photo circa 1903

A Brief History of Beckingham ...

It is believed that the village of Beckingham was founded by the Angles and is generally accepted that a building for Christian worship existed on the site of the present church.

The Church is dedicated to All Saints and dates from the 12th century. It bears some interesting features, including a 13th century Sedalia with moulded arches and detached shafts, with capitals of foliage that provided three seats for priests. There are a number of memorial tablets, specifically one dedicated to Mrs Marion Parkinson, a survivor of the 1852 Birkenhead Disaster, happening off the Cape.

Millenium Stone on Green
Beckingham has a small but attractive village green with the remains of an old ash tree, the tall stump of which has been carved into a large barn owl. Also on the village green is a large stone inscribed with Beckingham cum Saundby Parish Council erected to commemorate the millennium 2000 This is flanked by two capstans originating from the local Watson's Shipyard. The millstone and anvil were from the village blacksmiths and represent the rural employment history of our village.

Today there are some 500 households and a population of around 2000. There was a Methodist Church which closed August 2007 but the small Post Office cum General Store survives and is the hub of the village. Unfortunately Beckingham does not have a pub although the Trent Port by the river just before Gainsborough is theoretically within the Beckingham boundary although not particularly within walking distance!

Flood 1947
Beckingham is one of the most northerly villages of Nottinghamshire. It lies in the Trent valley within a triangle of counties - three miles to the east of the village lies the River Trent and the County of Lincolnshire - ten miles to the North is Yorkshire. The Trent has long provided a source of income for the village residents, with the Willow Works on the riverside originally prior to a purpose built works being erected on Old Trent Road. This provided a cottage industry for the villagers housing willow-strippers and basket-weavers. It is the drying and storing shed that is the last remaining feature of the Willow Works on Old Trent Road and a major effort is being made to restore it to something like its original condition. Should this be achieved then the village would have a valuable resource at their disposal with the possibility of a museum to record and preserve the details of the willow and basket making industry and a centre from which visitors to the village can go and see the proposed reinstatement of Beckingham Marshes.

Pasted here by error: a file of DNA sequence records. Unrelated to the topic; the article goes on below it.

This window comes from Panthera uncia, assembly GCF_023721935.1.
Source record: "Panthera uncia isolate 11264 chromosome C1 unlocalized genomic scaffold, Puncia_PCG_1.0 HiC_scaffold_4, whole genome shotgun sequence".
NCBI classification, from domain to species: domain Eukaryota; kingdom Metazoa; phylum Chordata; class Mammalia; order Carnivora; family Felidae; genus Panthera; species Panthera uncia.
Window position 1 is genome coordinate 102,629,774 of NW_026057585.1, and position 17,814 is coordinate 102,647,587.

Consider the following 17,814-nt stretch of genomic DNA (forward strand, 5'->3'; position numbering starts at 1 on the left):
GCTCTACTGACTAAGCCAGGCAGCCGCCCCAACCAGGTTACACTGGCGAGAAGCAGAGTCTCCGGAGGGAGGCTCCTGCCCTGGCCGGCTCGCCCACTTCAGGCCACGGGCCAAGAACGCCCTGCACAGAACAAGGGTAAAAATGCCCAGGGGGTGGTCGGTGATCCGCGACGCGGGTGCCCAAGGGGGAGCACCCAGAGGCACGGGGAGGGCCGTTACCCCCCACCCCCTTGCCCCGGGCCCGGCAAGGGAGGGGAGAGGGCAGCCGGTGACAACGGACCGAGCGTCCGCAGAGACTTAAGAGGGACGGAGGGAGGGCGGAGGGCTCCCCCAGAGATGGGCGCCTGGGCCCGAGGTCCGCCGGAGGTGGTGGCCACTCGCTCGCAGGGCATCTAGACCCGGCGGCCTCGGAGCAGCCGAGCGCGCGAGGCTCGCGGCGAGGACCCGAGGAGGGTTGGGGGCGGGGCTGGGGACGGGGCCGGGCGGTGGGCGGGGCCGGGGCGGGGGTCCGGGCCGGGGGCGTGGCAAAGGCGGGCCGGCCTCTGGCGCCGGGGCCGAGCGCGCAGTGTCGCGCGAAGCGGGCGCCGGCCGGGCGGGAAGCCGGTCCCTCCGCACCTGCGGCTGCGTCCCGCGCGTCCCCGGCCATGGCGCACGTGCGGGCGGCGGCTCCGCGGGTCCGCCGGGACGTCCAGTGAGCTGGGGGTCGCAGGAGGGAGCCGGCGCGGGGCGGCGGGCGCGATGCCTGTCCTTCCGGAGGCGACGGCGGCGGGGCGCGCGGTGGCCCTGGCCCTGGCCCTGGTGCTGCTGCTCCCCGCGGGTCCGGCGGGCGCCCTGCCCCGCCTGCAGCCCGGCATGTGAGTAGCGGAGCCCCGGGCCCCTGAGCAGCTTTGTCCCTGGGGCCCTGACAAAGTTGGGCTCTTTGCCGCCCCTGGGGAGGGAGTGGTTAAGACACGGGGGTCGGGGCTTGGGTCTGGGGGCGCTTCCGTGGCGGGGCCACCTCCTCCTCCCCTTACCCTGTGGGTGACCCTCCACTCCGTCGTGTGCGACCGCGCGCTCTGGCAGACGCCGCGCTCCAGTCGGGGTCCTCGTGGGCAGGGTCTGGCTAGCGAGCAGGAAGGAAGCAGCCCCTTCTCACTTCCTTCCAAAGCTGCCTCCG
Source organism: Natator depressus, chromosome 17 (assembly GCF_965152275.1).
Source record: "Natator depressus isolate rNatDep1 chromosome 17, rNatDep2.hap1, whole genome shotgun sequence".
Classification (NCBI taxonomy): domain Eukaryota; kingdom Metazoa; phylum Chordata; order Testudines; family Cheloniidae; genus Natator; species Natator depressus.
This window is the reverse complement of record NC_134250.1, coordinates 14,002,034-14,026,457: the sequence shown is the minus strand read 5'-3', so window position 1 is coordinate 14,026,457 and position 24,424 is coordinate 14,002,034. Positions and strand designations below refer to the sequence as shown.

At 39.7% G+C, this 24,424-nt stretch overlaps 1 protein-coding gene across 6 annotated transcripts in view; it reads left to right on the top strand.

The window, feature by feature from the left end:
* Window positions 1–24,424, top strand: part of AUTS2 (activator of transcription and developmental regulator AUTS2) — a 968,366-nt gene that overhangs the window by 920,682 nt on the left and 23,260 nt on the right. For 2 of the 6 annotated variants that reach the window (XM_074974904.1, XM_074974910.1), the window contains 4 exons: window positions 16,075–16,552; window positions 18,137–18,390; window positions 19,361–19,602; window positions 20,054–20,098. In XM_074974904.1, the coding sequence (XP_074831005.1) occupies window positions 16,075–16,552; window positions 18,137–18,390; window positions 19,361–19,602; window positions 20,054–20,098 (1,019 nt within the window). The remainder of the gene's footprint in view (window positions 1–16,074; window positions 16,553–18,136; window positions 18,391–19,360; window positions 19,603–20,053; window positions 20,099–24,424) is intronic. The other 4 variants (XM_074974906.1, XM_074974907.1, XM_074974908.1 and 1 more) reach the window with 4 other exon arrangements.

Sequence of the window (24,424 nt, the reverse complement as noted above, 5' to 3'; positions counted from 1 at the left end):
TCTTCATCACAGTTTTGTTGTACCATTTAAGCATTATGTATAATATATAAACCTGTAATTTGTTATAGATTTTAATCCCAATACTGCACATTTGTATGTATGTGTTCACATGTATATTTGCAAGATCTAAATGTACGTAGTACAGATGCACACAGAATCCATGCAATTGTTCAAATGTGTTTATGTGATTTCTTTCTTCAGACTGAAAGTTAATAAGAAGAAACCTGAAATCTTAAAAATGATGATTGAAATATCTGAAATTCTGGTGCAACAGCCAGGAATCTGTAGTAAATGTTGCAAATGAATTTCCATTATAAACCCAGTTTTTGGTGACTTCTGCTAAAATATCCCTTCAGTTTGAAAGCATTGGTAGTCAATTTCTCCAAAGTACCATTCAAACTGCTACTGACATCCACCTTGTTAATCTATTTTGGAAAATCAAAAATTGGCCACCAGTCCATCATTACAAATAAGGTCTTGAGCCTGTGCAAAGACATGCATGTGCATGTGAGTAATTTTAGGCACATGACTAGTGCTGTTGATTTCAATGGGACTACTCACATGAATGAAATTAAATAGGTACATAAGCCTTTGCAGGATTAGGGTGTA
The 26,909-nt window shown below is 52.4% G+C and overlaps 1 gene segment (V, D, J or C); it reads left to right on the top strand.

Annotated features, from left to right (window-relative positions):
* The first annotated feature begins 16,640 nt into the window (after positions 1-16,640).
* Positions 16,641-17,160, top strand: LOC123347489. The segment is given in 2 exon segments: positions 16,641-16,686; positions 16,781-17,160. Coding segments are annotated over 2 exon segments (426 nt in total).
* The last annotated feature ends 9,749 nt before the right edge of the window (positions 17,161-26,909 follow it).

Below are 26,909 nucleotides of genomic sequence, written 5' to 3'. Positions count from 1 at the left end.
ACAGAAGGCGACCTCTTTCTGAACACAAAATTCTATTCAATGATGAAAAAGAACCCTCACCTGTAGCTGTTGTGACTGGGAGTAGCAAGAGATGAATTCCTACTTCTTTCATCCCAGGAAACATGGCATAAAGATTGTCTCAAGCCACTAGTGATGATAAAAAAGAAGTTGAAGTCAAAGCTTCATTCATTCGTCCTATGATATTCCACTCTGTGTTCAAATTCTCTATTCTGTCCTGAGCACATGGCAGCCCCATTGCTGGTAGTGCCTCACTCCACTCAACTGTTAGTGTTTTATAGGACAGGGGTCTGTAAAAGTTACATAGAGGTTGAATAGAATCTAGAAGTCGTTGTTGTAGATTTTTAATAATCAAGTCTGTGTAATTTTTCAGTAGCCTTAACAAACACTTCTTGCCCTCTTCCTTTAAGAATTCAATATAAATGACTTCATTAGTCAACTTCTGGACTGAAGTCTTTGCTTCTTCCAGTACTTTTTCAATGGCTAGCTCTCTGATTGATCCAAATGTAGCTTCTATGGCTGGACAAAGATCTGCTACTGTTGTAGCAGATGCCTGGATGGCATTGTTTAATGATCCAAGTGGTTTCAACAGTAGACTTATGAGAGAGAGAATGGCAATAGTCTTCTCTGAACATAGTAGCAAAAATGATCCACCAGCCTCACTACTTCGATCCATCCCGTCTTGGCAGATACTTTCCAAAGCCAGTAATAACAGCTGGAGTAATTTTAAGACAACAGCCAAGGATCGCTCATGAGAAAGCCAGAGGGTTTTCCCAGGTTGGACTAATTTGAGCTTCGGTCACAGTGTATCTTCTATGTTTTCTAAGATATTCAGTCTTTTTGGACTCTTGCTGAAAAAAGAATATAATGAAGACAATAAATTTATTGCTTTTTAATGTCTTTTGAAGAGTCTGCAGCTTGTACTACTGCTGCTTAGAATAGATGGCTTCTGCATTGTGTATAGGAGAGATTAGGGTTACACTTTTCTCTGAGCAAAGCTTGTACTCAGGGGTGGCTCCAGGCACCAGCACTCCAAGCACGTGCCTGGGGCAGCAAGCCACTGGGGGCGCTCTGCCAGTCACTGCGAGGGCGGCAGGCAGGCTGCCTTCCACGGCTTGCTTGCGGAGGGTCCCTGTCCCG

Aerial View of the Shipyard
The Watson Shipbuilder's were the principal employers from 1889 and during the height of their business they were building craft to be exported all over the world. The shipyard closed in 1962. The village will be forever grateful to the Watson family for donating land to enable a school to be erected in 1901 for 150 children and for the Institute, Reading Room and Library in 1908. Beckingham continued to benefit from the philanthropy of the Watson family when in 1944 they gave a 10 acre field for a sports field and assisted in the building of the Village Hall. They were also responsible for the acquisition of the Recreation Room (old Primitive Chapel) for the village. Beckingham still benefits from the above today.
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